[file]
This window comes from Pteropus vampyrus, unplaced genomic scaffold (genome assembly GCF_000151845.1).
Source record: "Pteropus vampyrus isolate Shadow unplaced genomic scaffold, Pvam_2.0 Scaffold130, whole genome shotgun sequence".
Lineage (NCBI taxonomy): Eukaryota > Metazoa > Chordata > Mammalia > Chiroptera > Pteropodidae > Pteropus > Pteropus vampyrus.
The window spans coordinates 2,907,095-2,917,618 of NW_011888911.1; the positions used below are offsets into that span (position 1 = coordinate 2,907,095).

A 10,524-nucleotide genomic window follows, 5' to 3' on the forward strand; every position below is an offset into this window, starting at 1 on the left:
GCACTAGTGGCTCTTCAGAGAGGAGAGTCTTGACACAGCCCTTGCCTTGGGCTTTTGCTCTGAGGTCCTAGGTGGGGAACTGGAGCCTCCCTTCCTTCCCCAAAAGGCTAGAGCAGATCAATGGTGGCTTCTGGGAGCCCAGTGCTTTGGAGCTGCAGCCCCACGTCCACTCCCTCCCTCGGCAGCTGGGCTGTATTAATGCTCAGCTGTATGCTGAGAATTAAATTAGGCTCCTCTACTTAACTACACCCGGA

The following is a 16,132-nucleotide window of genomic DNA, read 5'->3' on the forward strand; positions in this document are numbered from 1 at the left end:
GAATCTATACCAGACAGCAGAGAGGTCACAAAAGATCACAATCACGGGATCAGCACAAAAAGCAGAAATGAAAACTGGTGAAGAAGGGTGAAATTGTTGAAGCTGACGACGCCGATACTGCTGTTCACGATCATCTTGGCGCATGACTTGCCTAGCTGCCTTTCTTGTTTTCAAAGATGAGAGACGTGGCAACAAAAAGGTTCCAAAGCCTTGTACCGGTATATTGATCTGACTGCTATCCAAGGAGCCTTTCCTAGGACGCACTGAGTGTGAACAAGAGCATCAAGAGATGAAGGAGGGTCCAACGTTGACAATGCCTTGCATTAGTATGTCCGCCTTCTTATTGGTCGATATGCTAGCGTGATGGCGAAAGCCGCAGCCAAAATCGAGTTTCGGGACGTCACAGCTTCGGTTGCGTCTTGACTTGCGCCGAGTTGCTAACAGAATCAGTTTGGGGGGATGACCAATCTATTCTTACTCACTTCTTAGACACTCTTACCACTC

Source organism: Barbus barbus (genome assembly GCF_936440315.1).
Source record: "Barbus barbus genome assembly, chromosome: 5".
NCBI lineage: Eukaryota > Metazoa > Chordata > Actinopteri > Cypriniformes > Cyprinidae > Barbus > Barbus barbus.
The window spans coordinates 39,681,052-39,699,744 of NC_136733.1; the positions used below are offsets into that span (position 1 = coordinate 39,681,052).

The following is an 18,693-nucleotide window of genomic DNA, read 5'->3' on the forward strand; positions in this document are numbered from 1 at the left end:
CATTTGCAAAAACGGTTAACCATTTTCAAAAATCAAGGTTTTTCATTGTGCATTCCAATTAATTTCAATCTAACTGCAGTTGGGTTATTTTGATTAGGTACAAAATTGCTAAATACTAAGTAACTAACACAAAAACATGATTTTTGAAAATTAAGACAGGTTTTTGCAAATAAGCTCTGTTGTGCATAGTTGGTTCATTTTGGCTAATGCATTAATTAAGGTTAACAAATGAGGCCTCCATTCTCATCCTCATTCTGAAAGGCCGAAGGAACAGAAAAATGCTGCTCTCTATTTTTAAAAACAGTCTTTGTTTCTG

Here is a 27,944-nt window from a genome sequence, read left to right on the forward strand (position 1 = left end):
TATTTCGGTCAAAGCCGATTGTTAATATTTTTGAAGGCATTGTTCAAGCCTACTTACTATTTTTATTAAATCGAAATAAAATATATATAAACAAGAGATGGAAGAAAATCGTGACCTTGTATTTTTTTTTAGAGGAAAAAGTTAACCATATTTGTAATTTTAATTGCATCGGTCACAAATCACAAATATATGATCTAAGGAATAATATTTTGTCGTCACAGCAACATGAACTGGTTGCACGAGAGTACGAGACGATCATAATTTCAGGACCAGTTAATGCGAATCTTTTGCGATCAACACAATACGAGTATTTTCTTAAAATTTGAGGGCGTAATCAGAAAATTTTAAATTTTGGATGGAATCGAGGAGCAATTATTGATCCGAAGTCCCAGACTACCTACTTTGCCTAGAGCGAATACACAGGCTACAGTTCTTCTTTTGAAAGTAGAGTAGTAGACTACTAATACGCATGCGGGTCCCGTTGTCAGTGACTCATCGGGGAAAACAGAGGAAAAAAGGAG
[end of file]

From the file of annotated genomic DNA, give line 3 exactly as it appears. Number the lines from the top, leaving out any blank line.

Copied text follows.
Lineage (NCBI taxonomy): Eukaryota > Metazoa > Chordata > Mammalia > Chiroptera > Pteropodidae > Pteropus > Pteropus vampyrus.